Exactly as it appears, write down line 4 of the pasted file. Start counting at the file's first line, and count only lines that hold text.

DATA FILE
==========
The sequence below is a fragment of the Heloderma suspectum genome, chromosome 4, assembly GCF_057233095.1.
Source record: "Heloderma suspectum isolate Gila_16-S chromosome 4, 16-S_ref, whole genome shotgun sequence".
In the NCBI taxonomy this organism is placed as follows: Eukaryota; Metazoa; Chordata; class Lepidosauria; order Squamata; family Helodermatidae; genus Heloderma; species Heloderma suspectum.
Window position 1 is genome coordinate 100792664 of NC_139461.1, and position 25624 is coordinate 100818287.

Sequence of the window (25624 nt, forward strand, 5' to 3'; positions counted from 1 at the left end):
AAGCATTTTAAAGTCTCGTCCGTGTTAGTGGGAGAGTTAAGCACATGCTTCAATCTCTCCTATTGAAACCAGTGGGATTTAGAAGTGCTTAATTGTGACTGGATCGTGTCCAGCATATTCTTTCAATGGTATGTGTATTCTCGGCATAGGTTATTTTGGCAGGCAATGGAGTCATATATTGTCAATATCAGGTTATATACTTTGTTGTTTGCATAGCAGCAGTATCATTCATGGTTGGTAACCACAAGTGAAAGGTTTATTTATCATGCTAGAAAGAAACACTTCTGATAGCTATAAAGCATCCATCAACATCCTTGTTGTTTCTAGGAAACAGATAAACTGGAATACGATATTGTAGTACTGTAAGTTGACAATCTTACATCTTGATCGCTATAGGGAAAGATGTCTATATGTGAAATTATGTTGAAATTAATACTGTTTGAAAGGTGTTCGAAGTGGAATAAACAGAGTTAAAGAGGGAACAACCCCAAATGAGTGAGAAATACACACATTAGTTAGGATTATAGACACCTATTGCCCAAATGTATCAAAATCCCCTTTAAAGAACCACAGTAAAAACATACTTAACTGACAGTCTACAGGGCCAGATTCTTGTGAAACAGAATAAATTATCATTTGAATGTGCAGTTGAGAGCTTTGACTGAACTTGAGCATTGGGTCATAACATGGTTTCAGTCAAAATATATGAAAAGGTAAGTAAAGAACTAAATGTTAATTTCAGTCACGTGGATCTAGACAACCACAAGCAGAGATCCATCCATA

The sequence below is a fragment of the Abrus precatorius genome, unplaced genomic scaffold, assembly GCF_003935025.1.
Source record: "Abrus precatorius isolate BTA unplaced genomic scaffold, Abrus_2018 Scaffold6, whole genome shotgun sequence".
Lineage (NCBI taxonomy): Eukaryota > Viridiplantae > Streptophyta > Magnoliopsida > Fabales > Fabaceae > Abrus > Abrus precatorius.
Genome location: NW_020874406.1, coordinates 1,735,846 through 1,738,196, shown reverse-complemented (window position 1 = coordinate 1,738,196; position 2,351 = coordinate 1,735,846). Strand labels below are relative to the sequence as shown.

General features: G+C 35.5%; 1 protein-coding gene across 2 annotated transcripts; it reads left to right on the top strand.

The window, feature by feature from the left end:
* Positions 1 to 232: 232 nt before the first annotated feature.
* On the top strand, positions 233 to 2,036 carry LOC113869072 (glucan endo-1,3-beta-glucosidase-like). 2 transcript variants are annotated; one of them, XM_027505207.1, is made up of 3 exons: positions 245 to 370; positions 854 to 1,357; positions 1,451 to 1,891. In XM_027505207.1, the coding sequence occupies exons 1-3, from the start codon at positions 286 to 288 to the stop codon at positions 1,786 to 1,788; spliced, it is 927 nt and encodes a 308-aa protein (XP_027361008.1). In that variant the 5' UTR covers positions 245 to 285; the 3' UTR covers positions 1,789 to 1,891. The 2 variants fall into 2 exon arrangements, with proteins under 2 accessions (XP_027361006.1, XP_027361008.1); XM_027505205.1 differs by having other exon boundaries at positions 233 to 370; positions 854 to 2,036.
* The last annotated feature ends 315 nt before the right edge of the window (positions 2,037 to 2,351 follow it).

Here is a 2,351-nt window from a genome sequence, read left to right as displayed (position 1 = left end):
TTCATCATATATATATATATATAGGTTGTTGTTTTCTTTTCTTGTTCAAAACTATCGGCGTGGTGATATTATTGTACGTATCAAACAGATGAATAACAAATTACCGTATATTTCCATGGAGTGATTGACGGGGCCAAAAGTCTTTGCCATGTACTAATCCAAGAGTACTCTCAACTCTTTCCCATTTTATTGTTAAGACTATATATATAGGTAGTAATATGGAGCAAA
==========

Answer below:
Window position 1 is genome coordinate 100792664 of NC_139461.1, and position 25624 is coordinate 100818287.